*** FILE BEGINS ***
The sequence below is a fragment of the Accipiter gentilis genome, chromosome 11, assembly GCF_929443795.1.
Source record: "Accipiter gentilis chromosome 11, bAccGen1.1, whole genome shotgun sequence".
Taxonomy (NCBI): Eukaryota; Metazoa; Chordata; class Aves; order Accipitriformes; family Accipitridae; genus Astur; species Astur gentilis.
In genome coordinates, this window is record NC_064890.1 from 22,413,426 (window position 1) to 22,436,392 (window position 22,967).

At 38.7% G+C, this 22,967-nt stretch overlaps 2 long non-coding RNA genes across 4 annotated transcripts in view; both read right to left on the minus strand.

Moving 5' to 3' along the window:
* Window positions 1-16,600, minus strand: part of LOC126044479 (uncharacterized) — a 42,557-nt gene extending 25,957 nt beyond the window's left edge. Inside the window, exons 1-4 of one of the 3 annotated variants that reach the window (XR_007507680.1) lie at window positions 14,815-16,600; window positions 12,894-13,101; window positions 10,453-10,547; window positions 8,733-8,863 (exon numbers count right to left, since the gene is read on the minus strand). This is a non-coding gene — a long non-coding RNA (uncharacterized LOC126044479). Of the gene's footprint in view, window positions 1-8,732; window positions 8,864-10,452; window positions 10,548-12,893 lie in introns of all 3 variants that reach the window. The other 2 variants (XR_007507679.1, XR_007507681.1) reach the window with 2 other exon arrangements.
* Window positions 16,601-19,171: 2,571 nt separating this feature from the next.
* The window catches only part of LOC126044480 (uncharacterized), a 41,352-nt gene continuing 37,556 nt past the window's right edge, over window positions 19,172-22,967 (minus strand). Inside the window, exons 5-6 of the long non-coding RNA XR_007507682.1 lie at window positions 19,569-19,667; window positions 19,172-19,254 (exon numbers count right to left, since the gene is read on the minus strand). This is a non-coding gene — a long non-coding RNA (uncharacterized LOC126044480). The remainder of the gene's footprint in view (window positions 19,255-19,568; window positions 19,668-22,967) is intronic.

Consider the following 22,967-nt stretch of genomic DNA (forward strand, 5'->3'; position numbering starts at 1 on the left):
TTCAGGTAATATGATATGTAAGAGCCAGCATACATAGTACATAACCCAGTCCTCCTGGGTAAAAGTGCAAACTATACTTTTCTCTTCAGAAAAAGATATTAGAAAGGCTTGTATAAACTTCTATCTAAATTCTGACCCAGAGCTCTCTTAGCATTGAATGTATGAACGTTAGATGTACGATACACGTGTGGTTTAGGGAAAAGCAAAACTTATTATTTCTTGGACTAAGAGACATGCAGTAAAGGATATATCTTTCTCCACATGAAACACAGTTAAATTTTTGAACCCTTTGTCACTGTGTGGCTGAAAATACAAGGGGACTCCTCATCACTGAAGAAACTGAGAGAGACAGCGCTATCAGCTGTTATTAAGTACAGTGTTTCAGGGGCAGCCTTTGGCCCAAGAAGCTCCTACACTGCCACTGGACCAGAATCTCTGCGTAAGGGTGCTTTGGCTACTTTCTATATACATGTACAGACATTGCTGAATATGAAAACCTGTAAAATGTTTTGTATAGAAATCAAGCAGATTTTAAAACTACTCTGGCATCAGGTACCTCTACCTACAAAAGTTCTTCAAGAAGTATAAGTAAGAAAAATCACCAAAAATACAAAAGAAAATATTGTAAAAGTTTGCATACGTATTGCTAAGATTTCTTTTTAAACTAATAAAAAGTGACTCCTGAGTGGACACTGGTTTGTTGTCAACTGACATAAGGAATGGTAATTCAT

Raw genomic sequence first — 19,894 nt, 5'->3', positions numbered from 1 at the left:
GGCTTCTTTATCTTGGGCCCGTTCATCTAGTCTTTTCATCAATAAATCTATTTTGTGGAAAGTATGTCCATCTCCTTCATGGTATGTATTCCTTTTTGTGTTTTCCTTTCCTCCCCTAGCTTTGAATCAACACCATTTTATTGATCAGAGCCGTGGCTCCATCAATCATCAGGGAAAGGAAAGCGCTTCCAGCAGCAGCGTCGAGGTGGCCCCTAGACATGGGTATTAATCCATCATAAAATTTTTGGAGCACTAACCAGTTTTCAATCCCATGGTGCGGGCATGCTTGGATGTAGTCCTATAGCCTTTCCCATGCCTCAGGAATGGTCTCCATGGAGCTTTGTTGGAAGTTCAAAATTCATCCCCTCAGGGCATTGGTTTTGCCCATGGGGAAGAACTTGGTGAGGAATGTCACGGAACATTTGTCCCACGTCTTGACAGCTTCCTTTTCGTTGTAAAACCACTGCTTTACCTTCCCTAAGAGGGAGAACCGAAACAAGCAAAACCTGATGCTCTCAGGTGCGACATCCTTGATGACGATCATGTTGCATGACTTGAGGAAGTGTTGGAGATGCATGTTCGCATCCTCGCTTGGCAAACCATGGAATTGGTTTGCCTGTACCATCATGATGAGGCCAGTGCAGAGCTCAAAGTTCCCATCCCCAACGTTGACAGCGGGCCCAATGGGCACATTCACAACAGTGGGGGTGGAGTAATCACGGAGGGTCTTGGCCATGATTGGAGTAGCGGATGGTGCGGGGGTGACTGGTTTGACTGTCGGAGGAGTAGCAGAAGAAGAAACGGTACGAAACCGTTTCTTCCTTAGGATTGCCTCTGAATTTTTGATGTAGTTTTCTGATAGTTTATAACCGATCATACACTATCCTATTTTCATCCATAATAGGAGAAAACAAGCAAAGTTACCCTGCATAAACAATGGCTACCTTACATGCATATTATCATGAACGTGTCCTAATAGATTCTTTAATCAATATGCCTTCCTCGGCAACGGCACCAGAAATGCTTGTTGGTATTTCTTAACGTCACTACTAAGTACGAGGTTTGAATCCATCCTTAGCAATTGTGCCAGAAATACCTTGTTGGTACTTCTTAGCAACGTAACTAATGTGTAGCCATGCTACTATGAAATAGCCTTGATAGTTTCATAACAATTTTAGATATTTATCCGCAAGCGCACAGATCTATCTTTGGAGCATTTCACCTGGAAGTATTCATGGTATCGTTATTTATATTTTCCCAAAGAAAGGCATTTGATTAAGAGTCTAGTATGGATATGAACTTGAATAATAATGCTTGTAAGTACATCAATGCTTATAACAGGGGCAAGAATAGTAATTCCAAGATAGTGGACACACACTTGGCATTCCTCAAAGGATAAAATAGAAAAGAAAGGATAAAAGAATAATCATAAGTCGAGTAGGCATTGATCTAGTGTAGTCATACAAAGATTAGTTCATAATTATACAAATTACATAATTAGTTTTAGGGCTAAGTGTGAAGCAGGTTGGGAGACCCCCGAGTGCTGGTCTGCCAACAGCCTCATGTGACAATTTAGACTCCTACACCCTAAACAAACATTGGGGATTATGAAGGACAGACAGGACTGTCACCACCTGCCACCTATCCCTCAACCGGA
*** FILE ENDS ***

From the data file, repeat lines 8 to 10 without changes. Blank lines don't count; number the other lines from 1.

* Window positions 16,601-19,171: 2,571 nt separating this feature from the next.
* The window catches only part of LOC126044480 (uncharacterized), a 41,352-nt gene continuing 37,556 nt past the window's right edge, over window positions 19,172-22,967 (minus strand). Inside the window, exons 5-6 of the long non-coding RNA XR_007507682.1 lie at window positions 19,569-19,667; window positions 19,172-19,254 (exon numbers count right to left, since the gene is read on the minus strand). This is a non-coding gene — a long non-coding RNA (uncharacterized LOC126044480). The remainder of the gene's footprint in view (window positions 19,255-19,568; window positions 19,668-22,967) is intronic.

Consider the following 22,967-nt stretch of genomic DNA (forward strand, 5'->3'; position numbering starts at 1 on the left):